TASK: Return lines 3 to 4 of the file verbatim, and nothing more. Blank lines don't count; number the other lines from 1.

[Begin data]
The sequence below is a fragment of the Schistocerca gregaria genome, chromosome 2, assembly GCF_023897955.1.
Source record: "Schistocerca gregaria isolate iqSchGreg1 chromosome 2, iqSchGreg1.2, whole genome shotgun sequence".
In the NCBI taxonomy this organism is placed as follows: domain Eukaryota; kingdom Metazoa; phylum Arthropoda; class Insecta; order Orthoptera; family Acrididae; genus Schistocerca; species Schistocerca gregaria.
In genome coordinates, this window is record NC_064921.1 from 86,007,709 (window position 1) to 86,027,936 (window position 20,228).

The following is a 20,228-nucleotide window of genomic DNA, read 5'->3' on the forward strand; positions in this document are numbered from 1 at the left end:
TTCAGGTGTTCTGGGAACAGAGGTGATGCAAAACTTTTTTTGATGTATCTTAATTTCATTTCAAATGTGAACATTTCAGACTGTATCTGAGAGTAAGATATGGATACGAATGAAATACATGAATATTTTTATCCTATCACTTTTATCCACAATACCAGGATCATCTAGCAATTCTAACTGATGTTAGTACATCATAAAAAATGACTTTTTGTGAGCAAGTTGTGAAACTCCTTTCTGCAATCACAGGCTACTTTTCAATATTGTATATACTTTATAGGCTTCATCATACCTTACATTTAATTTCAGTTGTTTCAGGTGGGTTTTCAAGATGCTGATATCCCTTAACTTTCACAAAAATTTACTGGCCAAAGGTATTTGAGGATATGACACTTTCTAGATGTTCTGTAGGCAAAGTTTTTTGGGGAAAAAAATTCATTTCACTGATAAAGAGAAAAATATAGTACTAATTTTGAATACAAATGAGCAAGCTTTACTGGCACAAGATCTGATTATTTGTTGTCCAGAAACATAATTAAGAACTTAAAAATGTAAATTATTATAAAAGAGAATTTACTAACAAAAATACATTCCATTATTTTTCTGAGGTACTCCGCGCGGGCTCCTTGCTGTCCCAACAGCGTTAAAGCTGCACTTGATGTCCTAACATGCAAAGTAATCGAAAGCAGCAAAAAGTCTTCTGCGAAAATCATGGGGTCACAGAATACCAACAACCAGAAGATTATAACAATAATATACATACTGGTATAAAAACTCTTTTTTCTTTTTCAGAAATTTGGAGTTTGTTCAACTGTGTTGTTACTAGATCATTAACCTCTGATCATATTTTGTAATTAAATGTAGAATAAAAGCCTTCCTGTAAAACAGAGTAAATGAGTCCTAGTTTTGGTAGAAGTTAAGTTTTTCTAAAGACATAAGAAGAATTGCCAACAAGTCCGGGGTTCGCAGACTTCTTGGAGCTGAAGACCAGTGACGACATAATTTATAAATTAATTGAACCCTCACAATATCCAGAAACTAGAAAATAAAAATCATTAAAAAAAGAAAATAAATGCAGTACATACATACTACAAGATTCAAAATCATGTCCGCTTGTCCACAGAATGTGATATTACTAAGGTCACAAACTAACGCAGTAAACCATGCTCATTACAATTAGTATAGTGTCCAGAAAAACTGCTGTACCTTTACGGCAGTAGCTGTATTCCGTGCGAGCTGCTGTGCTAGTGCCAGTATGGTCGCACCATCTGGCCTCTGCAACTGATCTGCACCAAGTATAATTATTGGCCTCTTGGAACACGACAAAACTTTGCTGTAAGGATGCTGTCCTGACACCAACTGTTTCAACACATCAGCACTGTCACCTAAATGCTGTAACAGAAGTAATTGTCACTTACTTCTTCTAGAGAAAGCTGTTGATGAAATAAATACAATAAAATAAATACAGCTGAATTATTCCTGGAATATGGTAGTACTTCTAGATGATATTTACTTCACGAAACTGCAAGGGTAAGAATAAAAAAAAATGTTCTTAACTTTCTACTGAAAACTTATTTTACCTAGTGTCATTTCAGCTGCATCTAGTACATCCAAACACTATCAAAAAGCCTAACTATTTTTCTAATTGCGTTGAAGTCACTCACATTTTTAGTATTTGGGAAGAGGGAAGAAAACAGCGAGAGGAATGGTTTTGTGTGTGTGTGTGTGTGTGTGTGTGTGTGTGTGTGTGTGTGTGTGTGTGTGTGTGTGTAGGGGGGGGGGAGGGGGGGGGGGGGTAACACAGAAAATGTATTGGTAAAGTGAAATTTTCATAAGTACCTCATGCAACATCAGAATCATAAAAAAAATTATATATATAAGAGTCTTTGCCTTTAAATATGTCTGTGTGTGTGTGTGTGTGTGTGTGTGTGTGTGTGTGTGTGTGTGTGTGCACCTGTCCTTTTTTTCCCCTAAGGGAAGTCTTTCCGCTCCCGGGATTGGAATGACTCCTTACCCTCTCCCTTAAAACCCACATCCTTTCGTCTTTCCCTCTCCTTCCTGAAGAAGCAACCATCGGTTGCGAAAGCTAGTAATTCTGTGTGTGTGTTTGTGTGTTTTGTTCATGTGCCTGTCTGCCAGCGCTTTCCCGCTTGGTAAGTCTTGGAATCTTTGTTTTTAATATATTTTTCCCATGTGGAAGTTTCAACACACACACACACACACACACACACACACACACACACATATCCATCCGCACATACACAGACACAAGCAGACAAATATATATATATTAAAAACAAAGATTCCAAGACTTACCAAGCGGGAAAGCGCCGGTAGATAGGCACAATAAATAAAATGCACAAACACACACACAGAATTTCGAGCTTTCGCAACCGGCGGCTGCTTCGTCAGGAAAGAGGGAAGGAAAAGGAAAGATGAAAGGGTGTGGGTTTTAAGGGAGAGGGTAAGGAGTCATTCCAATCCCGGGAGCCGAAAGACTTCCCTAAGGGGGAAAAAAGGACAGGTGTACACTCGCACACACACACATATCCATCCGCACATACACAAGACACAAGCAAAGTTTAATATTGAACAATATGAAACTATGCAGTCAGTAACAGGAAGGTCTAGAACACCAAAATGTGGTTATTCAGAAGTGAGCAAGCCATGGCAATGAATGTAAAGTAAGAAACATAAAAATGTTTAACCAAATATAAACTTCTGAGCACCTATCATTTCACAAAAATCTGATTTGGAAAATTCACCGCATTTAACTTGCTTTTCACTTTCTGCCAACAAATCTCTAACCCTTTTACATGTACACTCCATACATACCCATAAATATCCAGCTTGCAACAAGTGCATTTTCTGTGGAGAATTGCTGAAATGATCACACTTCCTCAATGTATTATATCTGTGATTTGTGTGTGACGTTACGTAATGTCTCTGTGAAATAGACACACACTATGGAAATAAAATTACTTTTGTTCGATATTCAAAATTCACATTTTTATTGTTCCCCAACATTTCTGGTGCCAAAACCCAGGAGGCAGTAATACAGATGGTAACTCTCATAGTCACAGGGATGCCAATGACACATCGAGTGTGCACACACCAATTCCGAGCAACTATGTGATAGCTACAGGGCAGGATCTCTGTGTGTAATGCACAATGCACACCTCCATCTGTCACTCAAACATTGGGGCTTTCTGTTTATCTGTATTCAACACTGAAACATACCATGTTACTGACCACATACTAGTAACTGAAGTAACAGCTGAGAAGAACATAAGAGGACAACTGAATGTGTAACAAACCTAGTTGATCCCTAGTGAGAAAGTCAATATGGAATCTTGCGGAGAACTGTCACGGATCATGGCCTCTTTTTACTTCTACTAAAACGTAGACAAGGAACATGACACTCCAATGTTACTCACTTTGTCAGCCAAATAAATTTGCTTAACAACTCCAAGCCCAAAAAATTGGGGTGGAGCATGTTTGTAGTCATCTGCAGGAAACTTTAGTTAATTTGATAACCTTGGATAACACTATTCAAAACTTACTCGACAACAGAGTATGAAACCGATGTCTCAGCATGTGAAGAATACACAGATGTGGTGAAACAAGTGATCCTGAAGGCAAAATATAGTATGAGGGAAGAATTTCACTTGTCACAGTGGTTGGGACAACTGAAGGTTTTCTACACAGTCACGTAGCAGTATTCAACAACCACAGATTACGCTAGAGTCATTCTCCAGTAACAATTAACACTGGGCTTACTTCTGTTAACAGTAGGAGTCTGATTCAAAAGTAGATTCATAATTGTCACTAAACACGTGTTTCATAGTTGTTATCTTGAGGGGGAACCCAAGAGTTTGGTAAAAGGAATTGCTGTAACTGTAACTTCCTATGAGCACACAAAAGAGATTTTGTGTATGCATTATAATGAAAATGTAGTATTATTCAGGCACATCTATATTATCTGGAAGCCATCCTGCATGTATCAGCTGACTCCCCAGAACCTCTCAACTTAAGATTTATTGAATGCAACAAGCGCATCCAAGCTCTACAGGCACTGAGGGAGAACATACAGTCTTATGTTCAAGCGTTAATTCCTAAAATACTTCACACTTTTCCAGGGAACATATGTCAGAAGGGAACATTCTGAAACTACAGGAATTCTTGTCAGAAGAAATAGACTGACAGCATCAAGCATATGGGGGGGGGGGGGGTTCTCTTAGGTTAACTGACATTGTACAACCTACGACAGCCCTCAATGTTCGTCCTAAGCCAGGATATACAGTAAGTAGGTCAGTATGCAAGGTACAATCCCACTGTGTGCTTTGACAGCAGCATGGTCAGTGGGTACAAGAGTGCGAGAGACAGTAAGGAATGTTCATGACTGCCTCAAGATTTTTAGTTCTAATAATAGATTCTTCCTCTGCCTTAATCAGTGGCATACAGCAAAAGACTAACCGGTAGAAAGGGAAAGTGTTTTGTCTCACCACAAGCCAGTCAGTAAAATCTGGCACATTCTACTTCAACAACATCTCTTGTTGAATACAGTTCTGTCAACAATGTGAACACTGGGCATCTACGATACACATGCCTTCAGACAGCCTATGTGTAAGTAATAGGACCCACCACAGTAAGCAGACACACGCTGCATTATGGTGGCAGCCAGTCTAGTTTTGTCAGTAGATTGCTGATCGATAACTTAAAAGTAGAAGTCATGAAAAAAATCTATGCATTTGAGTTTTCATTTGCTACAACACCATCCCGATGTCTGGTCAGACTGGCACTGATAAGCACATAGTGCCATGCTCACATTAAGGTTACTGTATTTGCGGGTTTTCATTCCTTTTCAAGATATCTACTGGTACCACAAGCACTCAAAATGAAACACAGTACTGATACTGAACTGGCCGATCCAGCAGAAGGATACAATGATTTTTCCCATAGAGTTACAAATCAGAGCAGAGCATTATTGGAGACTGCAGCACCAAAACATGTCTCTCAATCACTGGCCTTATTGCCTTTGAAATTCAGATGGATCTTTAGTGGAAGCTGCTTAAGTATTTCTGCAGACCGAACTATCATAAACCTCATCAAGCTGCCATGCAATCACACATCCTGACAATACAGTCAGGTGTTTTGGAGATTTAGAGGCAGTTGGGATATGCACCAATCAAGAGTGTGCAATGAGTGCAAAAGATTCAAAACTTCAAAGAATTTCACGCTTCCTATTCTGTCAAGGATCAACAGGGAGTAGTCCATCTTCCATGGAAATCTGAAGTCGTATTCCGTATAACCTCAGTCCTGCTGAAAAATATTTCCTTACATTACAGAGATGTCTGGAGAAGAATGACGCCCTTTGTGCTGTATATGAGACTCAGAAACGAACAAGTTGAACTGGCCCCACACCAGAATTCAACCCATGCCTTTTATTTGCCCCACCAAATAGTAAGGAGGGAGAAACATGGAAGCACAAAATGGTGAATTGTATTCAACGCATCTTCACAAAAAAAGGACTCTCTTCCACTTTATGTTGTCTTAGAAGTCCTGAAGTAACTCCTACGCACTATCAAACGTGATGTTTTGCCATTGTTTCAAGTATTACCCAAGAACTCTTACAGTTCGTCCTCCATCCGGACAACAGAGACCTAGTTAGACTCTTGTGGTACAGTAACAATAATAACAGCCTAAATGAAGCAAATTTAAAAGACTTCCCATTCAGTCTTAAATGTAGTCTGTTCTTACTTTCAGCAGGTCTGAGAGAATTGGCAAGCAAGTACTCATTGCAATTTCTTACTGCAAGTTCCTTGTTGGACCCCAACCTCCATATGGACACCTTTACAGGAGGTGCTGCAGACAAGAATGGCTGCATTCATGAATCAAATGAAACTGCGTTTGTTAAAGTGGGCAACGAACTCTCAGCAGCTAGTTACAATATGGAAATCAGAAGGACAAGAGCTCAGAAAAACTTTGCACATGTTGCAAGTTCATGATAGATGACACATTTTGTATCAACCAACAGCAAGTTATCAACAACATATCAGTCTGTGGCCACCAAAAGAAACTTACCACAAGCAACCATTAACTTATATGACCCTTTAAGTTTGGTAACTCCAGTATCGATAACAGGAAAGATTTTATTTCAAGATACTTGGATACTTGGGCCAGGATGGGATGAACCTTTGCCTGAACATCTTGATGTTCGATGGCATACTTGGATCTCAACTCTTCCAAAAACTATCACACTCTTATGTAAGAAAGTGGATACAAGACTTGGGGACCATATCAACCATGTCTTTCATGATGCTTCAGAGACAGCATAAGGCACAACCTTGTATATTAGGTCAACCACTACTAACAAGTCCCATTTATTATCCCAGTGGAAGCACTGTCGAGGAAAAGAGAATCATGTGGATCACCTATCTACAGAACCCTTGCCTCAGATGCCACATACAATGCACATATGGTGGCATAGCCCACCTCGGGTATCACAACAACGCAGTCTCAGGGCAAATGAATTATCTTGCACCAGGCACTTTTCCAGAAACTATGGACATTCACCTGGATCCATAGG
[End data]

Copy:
In the NCBI taxonomy this organism is placed as follows: domain Eukaryota; kingdom Metazoa; phylum Arthropoda; class Insecta; order Orthoptera; family Acrididae; genus Schistocerca; species Schistocerca gregaria.
In genome coordinates, this window is record NC_064921.1 from 86,007,709 (window position 1) to 86,027,936 (window position 20,228).